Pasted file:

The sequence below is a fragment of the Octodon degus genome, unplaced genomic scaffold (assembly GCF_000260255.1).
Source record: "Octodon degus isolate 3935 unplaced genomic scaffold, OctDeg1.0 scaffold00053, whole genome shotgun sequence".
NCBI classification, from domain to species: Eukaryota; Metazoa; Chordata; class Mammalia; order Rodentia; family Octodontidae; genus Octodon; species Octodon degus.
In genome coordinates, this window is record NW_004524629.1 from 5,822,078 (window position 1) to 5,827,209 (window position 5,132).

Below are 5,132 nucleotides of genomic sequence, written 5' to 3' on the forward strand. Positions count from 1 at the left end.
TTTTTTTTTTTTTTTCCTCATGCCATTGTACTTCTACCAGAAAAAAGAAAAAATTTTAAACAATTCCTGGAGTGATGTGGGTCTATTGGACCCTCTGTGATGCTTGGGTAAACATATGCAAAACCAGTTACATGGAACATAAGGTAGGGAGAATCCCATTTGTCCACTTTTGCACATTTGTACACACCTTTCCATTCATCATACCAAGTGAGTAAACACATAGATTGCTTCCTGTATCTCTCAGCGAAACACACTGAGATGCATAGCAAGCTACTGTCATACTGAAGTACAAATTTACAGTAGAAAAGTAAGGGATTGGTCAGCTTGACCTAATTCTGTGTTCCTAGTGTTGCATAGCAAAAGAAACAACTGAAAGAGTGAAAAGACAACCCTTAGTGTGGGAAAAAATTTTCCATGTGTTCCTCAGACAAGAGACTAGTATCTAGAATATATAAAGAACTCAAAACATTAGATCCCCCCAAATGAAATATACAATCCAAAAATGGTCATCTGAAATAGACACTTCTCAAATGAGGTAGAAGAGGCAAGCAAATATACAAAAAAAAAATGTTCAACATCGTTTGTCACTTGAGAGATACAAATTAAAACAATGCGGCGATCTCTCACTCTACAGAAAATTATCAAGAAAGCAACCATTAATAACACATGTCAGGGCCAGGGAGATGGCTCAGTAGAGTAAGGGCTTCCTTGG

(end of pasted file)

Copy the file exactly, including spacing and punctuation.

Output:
The sequence below is a fragment of the Octodon degus genome, unplaced genomic scaffold (assembly GCF_000260255.1).
Source record: "Octodon degus isolate 3935 unplaced genomic scaffold, OctDeg1.0 scaffold00053, whole genome shotgun sequence".
NCBI classification, from domain to species: Eukaryota; Metazoa; Chordata; class Mammalia; order Rodentia; family Octodontidae; genus Octodon; species Octodon degus.
In genome coordinates, this window is record NW_004524629.1 from 5,822,078 (window position 1) to 5,827,209 (window position 5,132).

Below are 5,132 nucleotides of genomic sequence, written 5' to 3' on the forward strand. Positions count from 1 at the left end.
TTTTTTTTTTTTTTTCCTCATGCCATTGTACTTCTACCAGAAAAAAGAAAAAATTTTAAACAATTCCTGGAGTGATGTGGGTCTATTGGACCCTCTGTGATGCTTGGGTAAACATATGCAAAACCAGTTACATGGAACATAAGGTAGGGAGAATCCCATTTGTCCACTTTTGCACATTTGTACACACCTTTCCATTCATCATACCAAGTGAGTAAACACATAGATTGCTTCCTGTATCTCTCAGCGAAACACACTGAGATGCATAGCAAGCTACTGTCATACTGAAGTACAAATTTACAGTAGAAAAGTAAGGGATTGGTCAGCTTGACCTAATTCTGTGTTCCTAGTGTTGCATAGCAAAAGAAACAACTGAAAGAGTGAAAAGACAACCCTTAGTGTGGGAAAAAATTTTCCATGTGTTCCTCAGACAAGAGACTAGTATCTAGAATATATAAAGAACTCAAAACATTAGATCCCCCCAAATGAAATATACAATCCAAAAATGGTCATCTGAAATAGACACTTCTCAAATGAGGTAGAAGAGGCAAGCAAATATACAAAAAAAAAATGTTCAACATCGTTTGTCACTTGAGAGATACAAATTAAAACAATGCGGCGATCTCTCACTCTACAGAAAATTATCAAGAAAGCAACCATTAATAACACATGTCAGGGCCAGGGAGATGGCTCAGTAGAGTAAGGGCTTCCTTGG